Imagine a simple case. You’ve got a book you really want to read, Should you read it now or should you leave reading it until later. Such questions aren’t easy to answer, but I'd ordinarily assume a critical consideration: I’ve probably got an absolute maximum of forty years to read the thing if I’m ever going to. But if we imagine that consideration gone, since I can in principle live forever, then it can become hard to see why I’d read the book now rather than waiting. And we might worry that the same would go for anything I might consider doing now rather than later.

We can see that our mortality figures importantly in many ordinary cases of decision making or motivation. That might suggest that death per se—mortality—is no bad thing. But then we might wonder whether it is ever bad to die, and so whether it might be bad to die now. Here, there are very old arguments, given in some forms by Lucretius, to the effect that death isn’t bad. One thought here is driven by the question, who is it bad for? Having died, you’re not going to suffer, you’re no longer in existence, so why is it bad for you to die? I think of that kind of argument as representing parts of a puzzle, because obviously, something has gone wrong with that line of thought. It’s obvious that, at least, in certain circumstances, dying can be a bad thing, and indeed can be a bad thing for the individual who dies. So the question is how to understand that, given the that individual won’t be around to suffer.

I think “to be or not to be” is kind of a good philosophical question but as Bernard Williams has suggested, it’s a question that typically doesn't arise. It’s not that when one wakes up every morning one’s first thought is, should I be today, or should I kill myself. Rather, one’s ordinary questions are which of one’s ongoing projects should one pursue or not pursue, or whether one should find new projects.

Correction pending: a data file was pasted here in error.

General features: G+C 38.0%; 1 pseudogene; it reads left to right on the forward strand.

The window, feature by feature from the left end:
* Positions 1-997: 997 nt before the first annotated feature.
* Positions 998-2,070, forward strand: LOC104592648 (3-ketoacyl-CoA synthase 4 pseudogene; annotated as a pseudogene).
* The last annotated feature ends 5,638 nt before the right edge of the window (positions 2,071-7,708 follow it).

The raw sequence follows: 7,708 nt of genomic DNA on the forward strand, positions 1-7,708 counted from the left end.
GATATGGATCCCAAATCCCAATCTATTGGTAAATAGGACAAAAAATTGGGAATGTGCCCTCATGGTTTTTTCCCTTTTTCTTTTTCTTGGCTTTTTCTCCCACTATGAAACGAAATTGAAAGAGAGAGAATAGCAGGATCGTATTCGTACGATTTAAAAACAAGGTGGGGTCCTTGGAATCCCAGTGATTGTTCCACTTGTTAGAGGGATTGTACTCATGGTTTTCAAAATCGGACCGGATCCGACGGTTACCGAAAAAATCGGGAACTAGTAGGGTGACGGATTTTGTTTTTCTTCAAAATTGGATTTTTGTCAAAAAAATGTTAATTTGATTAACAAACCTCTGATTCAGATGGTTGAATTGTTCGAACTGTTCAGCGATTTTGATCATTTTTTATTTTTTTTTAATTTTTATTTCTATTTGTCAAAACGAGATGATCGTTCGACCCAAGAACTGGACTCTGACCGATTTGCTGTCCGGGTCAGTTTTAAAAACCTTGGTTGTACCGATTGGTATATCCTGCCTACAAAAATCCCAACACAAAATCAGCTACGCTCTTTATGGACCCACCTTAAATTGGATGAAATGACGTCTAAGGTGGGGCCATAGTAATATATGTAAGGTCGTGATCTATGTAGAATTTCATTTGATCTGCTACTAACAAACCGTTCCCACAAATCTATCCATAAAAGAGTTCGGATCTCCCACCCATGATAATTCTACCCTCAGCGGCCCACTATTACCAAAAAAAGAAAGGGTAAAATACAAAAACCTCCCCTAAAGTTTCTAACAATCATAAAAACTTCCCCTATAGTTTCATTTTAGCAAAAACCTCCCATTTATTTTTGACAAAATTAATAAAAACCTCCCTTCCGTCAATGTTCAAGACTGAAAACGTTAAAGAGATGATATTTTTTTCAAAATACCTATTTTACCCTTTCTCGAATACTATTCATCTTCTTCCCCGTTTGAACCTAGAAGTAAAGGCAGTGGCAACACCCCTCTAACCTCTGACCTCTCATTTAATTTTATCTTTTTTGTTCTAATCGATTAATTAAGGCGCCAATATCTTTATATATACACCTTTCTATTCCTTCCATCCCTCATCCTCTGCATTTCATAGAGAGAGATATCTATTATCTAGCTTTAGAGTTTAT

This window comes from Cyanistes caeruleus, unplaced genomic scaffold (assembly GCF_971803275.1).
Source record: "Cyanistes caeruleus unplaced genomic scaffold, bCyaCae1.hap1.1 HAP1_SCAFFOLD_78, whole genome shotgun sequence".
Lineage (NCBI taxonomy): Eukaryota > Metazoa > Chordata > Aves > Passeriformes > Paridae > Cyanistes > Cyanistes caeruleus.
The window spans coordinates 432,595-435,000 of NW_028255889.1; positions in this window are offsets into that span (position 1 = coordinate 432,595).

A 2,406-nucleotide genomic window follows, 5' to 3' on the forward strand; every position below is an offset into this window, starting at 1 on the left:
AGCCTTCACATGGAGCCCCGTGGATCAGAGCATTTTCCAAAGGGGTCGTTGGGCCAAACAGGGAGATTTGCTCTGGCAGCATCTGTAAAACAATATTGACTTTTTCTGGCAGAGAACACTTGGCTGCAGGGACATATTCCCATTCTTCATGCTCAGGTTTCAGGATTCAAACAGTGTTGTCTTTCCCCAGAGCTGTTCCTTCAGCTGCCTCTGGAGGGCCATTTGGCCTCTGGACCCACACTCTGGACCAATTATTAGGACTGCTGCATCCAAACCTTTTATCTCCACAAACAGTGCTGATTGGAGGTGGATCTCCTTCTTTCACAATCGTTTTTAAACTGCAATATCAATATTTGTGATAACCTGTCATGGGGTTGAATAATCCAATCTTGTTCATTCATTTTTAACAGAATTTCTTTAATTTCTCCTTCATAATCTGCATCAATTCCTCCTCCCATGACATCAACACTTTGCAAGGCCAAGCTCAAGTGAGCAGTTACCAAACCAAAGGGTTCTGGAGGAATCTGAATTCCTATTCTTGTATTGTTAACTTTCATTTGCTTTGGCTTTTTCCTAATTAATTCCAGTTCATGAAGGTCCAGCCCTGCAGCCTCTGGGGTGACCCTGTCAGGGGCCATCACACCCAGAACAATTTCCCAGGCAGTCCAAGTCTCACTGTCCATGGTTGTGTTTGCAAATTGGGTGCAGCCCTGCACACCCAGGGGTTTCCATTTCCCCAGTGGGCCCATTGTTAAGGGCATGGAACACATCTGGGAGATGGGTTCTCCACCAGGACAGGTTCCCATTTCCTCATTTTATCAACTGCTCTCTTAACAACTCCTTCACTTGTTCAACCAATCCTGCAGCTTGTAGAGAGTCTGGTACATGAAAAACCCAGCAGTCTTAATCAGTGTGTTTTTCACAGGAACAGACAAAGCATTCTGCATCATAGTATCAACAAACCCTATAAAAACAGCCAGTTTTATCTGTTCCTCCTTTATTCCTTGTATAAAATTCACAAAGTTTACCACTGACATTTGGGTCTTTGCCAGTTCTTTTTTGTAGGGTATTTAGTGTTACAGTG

We have to remember that that question arises, for Hamlet, under significant and unusual pressure and unusual circumstances. Normally, it’s already settled for us that we should go on living, given our concerns. It’s almost an assumption, but an assumption grounded in the things that we care about. So in order to be in a position where suicide, or the ending of one’s existence, seemed like the right thing to do, there would have to be something going on that prevented us from doing the things we would ordinarily want to do, or something that took away from us any kind of patina of interest or concern with further activities. From that perspective, prior questions would be, What should I do? What do I hope to accomplish? As long as we can answer those questions for ourselves, the answer to Hamlet’s question is routine.


Thanks for your very interesting and thorough answer Guy! When I was younger - before I'd seen Hamlet and begun to think deeply about big, philosophical questions - I thought this 'classic' question somewhat pointless. Absurd even. But your answer shows clearly why it isn't. It challenges us to think about how we derive meaning and purpose from a seemingly meaningless and purposeless existence. How we can respond to the 'call of destiny' in other words and live a life we can look back on with some sense of satisfaction having achieved worthwhile goals. From a modern perspective that's very existential of course. But I'm also sure that's what Shakespeare had in mind.